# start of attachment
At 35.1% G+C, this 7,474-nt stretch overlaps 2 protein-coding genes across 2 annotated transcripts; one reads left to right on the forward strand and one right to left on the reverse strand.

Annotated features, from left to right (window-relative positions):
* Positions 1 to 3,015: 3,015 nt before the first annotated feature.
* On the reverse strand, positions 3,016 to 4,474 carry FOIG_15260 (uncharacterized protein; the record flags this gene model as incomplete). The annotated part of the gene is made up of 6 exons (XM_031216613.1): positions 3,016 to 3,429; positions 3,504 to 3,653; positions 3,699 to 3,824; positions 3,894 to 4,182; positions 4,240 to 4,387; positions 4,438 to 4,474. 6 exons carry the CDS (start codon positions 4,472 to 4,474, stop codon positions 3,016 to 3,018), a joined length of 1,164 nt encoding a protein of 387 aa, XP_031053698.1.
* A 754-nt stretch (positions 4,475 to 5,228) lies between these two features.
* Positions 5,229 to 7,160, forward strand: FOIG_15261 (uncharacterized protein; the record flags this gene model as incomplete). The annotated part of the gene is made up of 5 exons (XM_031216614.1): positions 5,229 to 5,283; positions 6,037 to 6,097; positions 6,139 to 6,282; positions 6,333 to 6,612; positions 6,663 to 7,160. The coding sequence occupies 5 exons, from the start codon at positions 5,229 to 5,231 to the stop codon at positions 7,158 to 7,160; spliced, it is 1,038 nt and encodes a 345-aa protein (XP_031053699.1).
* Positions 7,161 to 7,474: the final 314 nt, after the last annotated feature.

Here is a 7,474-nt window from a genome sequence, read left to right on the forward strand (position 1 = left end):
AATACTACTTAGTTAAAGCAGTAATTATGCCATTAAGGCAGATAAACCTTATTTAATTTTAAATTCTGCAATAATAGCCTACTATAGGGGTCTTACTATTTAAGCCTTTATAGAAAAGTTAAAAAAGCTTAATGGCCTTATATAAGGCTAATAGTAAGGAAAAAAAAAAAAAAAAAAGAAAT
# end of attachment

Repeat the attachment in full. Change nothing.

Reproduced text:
At 35.1% G+C, this 7,474-nt stretch overlaps 2 protein-coding genes across 2 annotated transcripts; one reads left to right on the forward strand and one right to left on the reverse strand.

Annotated features, from left to right (window-relative positions):
* Positions 1 to 3,015: 3,015 nt before the first annotated feature.
* On the reverse strand, positions 3,016 to 4,474 carry FOIG_15260 (uncharacterized protein; the record flags this gene model as incomplete). The annotated part of the gene is made up of 6 exons (XM_031216613.1): positions 3,016 to 3,429; positions 3,504 to 3,653; positions 3,699 to 3,824; positions 3,894 to 4,182; positions 4,240 to 4,387; positions 4,438 to 4,474. 6 exons carry the CDS (start codon positions 4,472 to 4,474, stop codon positions 3,016 to 3,018), a joined length of 1,164 nt encoding a protein of 387 aa, XP_031053698.1.
* A 754-nt stretch (positions 4,475 to 5,228) lies between these two features.
* Positions 5,229 to 7,160, forward strand: FOIG_15261 (uncharacterized protein; the record flags this gene model as incomplete). The annotated part of the gene is made up of 5 exons (XM_031216614.1): positions 5,229 to 5,283; positions 6,037 to 6,097; positions 6,139 to 6,282; positions 6,333 to 6,612; positions 6,663 to 7,160. The coding sequence occupies 5 exons, from the start codon at positions 5,229 to 5,231 to the stop codon at positions 7,158 to 7,160; spliced, it is 1,038 nt and encodes a 345-aa protein (XP_031053699.1).
* Positions 7,161 to 7,474: the final 314 nt, after the last annotated feature.

Here is a 7,474-nt window from a genome sequence, read left to right on the forward strand (position 1 = left end):
AATACTACTTAGTTAAAGCAGTAATTATGCCATTAAGGCAGATAAACCTTATTTAATTTTAAATTCTGCAATAATAGCCTACTATAGGGGTCTTACTATTTAAGCCTTTATAGAAAAGTTAAAAAAGCTTAATGGCCTTATATAAGGCTAATAGTAAGGAAAAAAAAAAAAAAAAAAGAAAT